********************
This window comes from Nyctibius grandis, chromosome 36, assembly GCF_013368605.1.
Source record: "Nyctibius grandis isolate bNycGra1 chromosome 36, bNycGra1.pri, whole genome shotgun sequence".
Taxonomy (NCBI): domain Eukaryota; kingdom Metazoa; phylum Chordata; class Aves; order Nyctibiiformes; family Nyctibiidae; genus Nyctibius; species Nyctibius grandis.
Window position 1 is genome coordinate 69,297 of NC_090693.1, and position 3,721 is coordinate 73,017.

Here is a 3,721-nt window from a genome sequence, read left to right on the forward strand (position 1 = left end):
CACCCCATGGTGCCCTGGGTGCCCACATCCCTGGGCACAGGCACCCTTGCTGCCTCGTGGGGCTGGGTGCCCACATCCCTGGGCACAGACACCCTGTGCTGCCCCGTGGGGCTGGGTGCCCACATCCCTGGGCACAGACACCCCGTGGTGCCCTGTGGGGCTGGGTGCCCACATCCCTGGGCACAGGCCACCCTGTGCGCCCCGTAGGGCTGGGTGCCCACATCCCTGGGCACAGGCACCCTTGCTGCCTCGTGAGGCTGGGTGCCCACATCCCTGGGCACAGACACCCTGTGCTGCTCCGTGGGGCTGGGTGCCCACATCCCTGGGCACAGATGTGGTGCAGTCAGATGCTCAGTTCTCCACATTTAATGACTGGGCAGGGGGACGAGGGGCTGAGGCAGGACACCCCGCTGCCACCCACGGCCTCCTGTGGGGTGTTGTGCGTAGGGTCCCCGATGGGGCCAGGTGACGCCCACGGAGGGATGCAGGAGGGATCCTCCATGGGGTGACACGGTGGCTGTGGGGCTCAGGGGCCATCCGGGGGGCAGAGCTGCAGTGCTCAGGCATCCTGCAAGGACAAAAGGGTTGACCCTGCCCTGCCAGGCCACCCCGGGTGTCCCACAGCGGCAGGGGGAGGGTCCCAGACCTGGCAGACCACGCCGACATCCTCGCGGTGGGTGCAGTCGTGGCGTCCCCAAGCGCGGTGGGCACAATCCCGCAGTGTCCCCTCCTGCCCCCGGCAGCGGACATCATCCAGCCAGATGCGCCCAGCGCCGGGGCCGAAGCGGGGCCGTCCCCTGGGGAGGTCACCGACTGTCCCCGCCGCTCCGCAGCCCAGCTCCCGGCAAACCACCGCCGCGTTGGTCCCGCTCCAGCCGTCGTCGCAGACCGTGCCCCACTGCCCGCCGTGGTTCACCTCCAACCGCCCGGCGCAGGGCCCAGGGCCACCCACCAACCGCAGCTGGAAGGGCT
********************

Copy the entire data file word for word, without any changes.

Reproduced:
This window comes from Nyctibius grandis, chromosome 36, assembly GCF_013368605.1.
Source record: "Nyctibius grandis isolate bNycGra1 chromosome 36, bNycGra1.pri, whole genome shotgun sequence".
Taxonomy (NCBI): domain Eukaryota; kingdom Metazoa; phylum Chordata; class Aves; order Nyctibiiformes; family Nyctibiidae; genus Nyctibius; species Nyctibius grandis.
Window position 1 is genome coordinate 69,297 of NC_090693.1, and position 3,721 is coordinate 73,017.

Here is a 3,721-nt window from a genome sequence, read left to right on the forward strand (position 1 = left end):
CACCCCATGGTGCCCTGGGTGCCCACATCCCTGGGCACAGGCACCCTTGCTGCCTCGTGGGGCTGGGTGCCCACATCCCTGGGCACAGACACCCTGTGCTGCCCCGTGGGGCTGGGTGCCCACATCCCTGGGCACAGACACCCCGTGGTGCCCTGTGGGGCTGGGTGCCCACATCCCTGGGCACAGGCCACCCTGTGCGCCCCGTAGGGCTGGGTGCCCACATCCCTGGGCACAGGCACCCTTGCTGCCTCGTGAGGCTGGGTGCCCACATCCCTGGGCACAGACACCCTGTGCTGCTCCGTGGGGCTGGGTGCCCACATCCCTGGGCACAGATGTGGTGCAGTCAGATGCTCAGTTCTCCACATTTAATGACTGGGCAGGGGGACGAGGGGCTGAGGCAGGACACCCCGCTGCCACCCACGGCCTCCTGTGGGGTGTTGTGCGTAGGGTCCCCGATGGGGCCAGGTGACGCCCACGGAGGGATGCAGGAGGGATCCTCCATGGGGTGACACGGTGGCTGTGGGGCTCAGGGGCCATCCGGGGGGCAGAGCTGCAGTGCTCAGGCATCCTGCAAGGACAAAAGGGTTGACCCTGCCCTGCCAGGCCACCCCGGGTGTCCCACAGCGGCAGGGGGAGGGTCCCAGACCTGGCAGACCACGCCGACATCCTCGCGGTGGGTGCAGTCGTGGCGTCCCCAAGCGCGGTGGGCACAATCCCGCAGTGTCCCCTCCTGCCCCCGGCAGCGGACATCATCCAGCCAGATGCGCCCAGCGCCGGGGCCGAAGCGGGGCCGTCCCCTGGGGAGGTCACCGACTGTCCCCGCCGCTCCGCAGCCCAGCTCCCGGCAAACCACCGCCGCGTTGGTCCCGCTCCAGCCGTCGTCGCAGACCGTGCCCCACTGCCCGCCGTGGTTCACCTCCAACCGCCCGGCGCAGGGCCCAGGGCCACCCACCAACCGCAGCTGGAAGGGCT